Find below a truly great comment by Neil James on this post at New Matilda I hope that the author does not mind but I was so impressed by his succinct argument that I thought it would be good to share it with the reader’s of the Sandpit
There are surely some questionable assumptions and conceptual mistakes underlying this article.
Asylum and refugee matters remain first and foremost strategic policy issues. They comprise just one part of Australia’s broader and longer-term strategic relationships with neighbouring countries and our broader region collectively. We also need to avoid them becoming a defining or persistent problem in the overall complexity of these strategic relationships.
The potential for regional neighbours to coerce Australia strategically by facilitating illegal immigration or extra-regional refugee flows into Australia must also be avoided. Or indeed the situation whereby Australia has to bribe some countries to reciprocate their wider obligations as friendly neighbours or meet their asylum responsibilities under customary international law.
Day-to-day public discussion of refugee and asylum-seeker matters in Australia is greatly hampered by incorrect assumptions that ignore these foreign and strategic policy implications. Debate is instead dominated by Australia-centric perspectives focused on domestic attitudes and party politics, community compassion, Australian law, or human rights matters only as they apply within Australia.
Most public and party-political argument has consequently tended to revolve ineffectively around the recurrent symptoms of the dilemmas involved, rather than seriously examine or fix their actual strategic, legal and moral causes.
It is simplistic to assume that Australia can just ignore Indonesian sovereignty – or our complex wider relationships with that country – by somehow just shouldering Indonesia aside in its own territorial and geographic waters or in Indonesia’s internationally designated zone of search & rescue responsibility.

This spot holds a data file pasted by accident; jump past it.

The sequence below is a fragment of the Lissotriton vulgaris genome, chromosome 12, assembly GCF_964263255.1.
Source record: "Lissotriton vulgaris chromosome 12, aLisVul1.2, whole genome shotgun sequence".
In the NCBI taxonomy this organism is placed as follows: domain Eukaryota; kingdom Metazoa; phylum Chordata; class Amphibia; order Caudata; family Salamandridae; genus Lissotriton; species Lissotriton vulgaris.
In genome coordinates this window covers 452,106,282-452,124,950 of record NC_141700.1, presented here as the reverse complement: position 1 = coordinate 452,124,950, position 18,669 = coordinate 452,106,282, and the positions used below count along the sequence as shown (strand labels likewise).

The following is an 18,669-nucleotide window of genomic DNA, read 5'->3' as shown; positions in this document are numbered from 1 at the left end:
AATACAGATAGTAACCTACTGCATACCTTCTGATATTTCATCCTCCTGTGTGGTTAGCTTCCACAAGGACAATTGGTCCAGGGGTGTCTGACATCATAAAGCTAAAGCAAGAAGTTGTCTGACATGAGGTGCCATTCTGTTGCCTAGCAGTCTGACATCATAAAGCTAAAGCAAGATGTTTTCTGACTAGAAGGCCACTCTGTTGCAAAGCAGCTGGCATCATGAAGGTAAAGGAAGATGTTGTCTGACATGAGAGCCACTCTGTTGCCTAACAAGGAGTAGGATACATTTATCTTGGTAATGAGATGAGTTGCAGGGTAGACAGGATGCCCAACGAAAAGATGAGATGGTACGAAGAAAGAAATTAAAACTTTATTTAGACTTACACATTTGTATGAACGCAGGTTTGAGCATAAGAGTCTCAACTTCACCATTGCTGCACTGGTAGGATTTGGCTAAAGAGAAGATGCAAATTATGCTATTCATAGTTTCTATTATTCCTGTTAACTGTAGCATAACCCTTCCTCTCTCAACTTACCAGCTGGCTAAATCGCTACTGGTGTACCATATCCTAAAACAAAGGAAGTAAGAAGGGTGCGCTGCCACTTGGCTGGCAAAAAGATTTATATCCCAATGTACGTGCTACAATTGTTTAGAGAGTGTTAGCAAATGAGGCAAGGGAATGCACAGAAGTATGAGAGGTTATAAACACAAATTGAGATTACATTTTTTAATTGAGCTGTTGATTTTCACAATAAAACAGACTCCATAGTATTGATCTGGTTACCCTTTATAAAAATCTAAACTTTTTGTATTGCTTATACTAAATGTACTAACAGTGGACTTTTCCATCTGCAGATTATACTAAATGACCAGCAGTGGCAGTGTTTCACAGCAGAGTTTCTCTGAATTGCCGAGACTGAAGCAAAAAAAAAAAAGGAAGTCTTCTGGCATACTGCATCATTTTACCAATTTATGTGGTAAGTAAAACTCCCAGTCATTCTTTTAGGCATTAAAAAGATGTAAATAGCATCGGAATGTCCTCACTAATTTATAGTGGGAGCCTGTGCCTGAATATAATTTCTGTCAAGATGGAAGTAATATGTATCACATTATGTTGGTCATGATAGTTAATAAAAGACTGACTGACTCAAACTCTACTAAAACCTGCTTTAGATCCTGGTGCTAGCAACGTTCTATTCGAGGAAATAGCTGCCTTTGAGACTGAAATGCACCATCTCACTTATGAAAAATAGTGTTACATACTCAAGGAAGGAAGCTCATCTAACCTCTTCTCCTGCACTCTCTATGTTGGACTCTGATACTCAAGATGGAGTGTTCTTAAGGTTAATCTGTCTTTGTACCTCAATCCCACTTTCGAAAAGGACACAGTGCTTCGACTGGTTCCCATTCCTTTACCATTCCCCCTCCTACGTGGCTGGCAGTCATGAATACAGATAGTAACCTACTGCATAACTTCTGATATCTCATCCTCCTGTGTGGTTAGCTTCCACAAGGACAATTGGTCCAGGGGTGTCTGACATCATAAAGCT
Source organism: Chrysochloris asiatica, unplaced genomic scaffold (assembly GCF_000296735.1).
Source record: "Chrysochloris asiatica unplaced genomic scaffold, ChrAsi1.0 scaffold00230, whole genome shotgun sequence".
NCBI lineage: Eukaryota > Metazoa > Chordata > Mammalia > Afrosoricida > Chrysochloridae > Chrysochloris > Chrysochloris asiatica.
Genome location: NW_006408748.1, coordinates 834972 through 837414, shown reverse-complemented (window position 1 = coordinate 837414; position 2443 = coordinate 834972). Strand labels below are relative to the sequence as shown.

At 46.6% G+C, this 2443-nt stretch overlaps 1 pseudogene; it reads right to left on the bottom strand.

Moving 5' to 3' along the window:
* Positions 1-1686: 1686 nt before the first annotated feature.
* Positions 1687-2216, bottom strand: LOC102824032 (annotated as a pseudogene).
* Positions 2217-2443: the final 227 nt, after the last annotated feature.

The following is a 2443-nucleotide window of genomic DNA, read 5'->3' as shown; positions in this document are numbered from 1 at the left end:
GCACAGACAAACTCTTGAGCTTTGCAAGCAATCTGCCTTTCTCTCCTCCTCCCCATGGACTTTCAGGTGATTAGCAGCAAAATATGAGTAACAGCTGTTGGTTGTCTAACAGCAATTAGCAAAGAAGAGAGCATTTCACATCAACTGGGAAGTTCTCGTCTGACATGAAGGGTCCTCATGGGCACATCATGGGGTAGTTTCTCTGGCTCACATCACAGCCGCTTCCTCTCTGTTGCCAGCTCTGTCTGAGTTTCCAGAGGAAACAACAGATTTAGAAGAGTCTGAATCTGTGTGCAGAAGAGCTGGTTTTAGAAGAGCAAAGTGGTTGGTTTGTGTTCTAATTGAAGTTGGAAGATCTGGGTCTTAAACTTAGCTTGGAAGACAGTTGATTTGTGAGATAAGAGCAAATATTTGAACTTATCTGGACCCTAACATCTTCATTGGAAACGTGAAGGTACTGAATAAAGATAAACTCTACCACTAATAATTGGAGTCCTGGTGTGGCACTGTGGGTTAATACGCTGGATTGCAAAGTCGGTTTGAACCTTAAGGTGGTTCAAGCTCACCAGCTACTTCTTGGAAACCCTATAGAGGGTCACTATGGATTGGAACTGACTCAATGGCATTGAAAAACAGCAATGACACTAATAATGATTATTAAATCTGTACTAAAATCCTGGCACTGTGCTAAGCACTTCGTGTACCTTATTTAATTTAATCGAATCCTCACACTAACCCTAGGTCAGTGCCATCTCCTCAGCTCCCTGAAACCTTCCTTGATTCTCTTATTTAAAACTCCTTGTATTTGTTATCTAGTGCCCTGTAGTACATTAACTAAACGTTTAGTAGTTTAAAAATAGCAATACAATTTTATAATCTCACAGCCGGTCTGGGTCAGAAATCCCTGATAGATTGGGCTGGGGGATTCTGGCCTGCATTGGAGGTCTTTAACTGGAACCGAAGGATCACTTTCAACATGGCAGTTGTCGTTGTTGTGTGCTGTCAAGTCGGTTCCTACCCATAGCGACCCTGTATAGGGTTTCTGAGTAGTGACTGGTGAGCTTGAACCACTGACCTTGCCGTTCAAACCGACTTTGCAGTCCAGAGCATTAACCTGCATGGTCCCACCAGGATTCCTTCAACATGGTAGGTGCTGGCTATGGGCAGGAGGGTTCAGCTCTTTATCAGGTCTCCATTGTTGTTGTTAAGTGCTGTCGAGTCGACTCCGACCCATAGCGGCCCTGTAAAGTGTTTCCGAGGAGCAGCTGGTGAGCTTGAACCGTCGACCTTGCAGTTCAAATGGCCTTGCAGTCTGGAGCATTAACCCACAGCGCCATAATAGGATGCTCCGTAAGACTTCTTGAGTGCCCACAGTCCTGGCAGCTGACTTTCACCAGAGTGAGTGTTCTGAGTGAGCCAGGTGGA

Tragic though the circumstances undoubtedly are, the last boat to sink was an Indonesian one, crewed by Indonesians, owned and directed by Indonesian criminals and had illegally left an Indonesian port after bribing corrupt Indonesian officials. It sank 50 metres (yes metres) off an Indonesian beach in Java.
As the article correctly notes, the delays and evasions of responsibility were wholly Indonesian not Australian. They could have done more but apparently chose not to. Their supposed total incapacity to help is simply not true and is no excuse anyway. After all, after so many tragedies just off Indonesia’s coast why cannot they improve their capacity in even the most basic ways?
What we are actually seeing in most cases is deliberate policy choices by Indonesia. Or an unwillingness to tackle the mix of corruption, national embarrassment, anti-Australian racism and political inertia involved. It is not just an incapacity matter even if that was an acceptable excuse which it is not.
Australians concerned over this matter need to hold Indonesia to account, rather than just Australia. They should begin by not blithely accepting every Indonesian official or other prevarication and excuse at face value – just as they would if such ridiculous statements were made by an Australian official. The near-total loss of objectivity in Australia about even the most specious Indonesian claims is a major part of the problem.
Australia has international search & rescue responsibilities for some ten per cent of the Earth’s surface. NZ has another eight per cent. Indonesia’s zone is much, much smaller and its navy actually has more ships. While there are undoubtedly some economic disparity factors involved, the overall problem of Indonesian unwillingness or “incapacity” will never be solved – and people will continue to drown – while Indonesia is never held to account for not meeting its internationally agreed search & rescue responsibilities. Just like every other country.
Now if only our over emotional friends from the left could truly absorb the content of this argument they might just stop talking rot and understand the true nature of the problem instead of trying to guilt trip every grown up in the country when an asylum seeker drowns.
- Asylum Seekers and Refugees: Putting Things in Perspective (thejakartaglobe.com)
- Indonesian police seek smuggling kingpin (skynews.com.au)
- ‘High-value’ suspects among alleged people smugglers arrested in Indonesia (abc.net.au)
- Australia PM downplays Indonesia opposition to refugee plans (channelnewsasia.com)